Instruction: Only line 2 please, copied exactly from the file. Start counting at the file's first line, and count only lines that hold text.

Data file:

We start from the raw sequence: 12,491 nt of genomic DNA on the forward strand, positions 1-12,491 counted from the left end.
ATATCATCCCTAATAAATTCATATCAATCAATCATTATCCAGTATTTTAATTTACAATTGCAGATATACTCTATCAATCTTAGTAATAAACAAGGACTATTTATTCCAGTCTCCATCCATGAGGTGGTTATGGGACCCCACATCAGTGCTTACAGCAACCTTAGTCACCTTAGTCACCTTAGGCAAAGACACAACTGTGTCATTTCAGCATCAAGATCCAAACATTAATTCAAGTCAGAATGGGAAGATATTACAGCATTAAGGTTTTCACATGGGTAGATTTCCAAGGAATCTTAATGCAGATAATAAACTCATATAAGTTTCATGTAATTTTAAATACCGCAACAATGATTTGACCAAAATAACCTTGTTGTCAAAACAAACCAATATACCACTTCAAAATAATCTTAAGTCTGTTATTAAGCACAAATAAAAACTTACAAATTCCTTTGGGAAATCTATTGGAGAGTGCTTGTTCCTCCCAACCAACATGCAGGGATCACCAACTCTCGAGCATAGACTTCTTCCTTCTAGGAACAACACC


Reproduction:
ATATCATCCCTAATAAATTCATATCAATCAATCATTATCCAGTATTTTAATTTACAATTGCAGATATACTCTATCAATCTTAGTAATAAACAAGGACTATTTATTCCAGTCTCCATCCATGAGGTGGTTATGGGACCCCACATCAGTGCTTACAGCAACCTTAGTCACCTTAGTCACCTTAGGCAAAGACACAACTGTGTCATTTCAGCATCAAGATCCAAACATTAATTCAAGTCAGAATGGGAAGATATTACAGCATTAAGGTTTTCACATGGGTAGATTTCCAAGGAATCTTAATGCAGATAATAAACTCATATAAGTTTCATGTAATTTTAAATACCGCAACAATGATTTGACCAAAATAACCTTGTTGTCAAAACAAACCAATATACCACTTCAAAATAATCTTAAGTCTGTTATTAAGCACAAATAAAAACTTACAAATTCCTTTGGGAAATCTATTGGAGAGTGCTTGTTCCTCCCAACCAACATGCAGGGATCACCAACTCTCGAGCATAGACTTCTTCCTTCTAGGAACAACACC